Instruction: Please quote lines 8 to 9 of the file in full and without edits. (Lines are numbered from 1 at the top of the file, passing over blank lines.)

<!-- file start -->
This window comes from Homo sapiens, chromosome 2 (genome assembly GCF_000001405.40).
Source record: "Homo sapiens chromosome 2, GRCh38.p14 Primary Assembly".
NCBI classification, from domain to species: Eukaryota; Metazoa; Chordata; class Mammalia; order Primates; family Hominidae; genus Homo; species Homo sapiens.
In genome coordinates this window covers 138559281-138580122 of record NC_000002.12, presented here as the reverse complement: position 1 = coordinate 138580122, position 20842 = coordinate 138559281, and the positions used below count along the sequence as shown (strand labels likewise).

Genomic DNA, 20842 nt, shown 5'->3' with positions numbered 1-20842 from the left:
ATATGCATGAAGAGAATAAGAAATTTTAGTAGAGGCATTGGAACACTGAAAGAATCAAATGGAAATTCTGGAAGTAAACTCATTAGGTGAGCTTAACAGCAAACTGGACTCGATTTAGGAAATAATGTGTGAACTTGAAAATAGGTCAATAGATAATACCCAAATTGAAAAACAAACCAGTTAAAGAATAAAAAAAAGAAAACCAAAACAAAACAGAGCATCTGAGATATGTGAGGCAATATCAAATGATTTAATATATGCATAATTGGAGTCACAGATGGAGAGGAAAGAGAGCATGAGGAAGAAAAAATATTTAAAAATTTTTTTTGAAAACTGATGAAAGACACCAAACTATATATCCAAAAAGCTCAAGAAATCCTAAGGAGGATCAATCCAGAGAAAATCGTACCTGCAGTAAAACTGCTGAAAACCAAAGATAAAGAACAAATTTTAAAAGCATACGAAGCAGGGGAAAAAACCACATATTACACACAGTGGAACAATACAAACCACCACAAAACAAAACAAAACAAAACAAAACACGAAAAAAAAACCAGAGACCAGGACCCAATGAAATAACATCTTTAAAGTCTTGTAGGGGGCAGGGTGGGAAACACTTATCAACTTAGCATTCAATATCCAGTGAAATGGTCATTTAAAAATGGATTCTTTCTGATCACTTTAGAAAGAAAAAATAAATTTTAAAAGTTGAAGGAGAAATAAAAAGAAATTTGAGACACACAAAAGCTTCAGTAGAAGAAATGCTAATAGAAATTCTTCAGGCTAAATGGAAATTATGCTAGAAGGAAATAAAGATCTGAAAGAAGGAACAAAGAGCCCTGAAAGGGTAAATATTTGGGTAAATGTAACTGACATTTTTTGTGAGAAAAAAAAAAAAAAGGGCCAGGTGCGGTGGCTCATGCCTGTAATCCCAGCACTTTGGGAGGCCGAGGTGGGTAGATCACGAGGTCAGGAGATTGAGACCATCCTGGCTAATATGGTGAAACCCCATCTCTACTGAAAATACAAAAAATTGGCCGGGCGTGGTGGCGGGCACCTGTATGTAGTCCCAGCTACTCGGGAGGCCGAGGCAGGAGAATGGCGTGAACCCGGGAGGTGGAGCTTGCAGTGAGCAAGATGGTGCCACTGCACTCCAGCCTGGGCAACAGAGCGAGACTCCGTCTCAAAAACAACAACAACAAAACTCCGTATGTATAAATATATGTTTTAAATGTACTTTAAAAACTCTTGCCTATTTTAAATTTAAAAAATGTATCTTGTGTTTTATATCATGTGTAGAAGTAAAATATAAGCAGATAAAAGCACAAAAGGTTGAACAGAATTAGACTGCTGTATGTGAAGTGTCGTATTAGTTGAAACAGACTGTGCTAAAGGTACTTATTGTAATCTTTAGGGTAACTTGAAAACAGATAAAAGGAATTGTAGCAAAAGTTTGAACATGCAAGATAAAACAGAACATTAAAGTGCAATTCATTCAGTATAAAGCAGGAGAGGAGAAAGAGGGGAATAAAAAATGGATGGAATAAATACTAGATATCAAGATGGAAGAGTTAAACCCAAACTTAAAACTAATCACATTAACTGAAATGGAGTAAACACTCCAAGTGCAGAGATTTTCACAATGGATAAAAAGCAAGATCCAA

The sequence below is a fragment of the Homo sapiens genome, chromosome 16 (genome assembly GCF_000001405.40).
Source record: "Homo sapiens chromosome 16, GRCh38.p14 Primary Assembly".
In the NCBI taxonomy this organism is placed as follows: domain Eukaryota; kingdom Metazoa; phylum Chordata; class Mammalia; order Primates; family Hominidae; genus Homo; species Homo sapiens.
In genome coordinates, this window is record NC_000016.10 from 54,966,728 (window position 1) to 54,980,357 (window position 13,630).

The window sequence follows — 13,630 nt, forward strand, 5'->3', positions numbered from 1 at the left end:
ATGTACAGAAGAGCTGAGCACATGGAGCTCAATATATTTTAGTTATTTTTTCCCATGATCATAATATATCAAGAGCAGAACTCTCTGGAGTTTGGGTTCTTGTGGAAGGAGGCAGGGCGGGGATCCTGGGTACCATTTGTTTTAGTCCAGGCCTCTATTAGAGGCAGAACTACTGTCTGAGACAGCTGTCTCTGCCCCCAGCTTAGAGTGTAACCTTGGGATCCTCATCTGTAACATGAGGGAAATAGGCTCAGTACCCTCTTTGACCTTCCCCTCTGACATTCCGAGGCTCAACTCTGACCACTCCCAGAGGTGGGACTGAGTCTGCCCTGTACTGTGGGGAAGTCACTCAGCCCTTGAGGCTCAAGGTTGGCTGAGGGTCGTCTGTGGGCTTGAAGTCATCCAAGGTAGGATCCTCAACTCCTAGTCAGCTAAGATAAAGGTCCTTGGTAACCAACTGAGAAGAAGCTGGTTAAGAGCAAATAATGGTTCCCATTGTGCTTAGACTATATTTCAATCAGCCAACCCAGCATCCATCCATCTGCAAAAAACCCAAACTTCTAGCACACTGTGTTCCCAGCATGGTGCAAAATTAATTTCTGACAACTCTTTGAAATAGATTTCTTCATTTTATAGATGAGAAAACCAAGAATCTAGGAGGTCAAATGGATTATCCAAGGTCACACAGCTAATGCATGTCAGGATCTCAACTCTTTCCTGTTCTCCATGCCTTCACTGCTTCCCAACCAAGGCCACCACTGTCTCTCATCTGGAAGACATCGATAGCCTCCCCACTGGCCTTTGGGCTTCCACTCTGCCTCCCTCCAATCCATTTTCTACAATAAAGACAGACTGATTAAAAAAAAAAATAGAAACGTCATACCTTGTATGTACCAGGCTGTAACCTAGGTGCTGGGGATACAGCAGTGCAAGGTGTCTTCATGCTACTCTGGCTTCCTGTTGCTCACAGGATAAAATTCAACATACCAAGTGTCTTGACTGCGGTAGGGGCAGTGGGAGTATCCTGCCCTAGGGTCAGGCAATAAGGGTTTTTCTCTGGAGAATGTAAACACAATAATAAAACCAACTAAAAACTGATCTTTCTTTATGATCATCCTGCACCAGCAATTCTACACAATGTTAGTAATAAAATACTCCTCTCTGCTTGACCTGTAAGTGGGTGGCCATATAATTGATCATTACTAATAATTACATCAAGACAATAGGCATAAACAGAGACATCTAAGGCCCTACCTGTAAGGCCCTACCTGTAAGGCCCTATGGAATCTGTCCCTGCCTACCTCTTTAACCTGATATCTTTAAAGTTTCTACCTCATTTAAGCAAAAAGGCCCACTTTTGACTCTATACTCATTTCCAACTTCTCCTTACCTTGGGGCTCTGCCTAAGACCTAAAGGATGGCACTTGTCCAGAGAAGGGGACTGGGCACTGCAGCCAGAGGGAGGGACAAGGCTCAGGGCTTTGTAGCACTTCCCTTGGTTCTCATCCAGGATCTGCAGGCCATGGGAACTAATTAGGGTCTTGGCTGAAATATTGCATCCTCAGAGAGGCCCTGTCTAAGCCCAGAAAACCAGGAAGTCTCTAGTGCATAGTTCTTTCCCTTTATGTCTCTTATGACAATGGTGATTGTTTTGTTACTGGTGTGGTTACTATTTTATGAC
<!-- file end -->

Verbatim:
Source record: "Homo sapiens chromosome 16, GRCh38.p14 Primary Assembly".
In the NCBI taxonomy this organism is placed as follows: domain Eukaryota; kingdom Metazoa; phylum Chordata; class Mammalia; order Primates; family Hominidae; genus Homo; species Homo sapiens.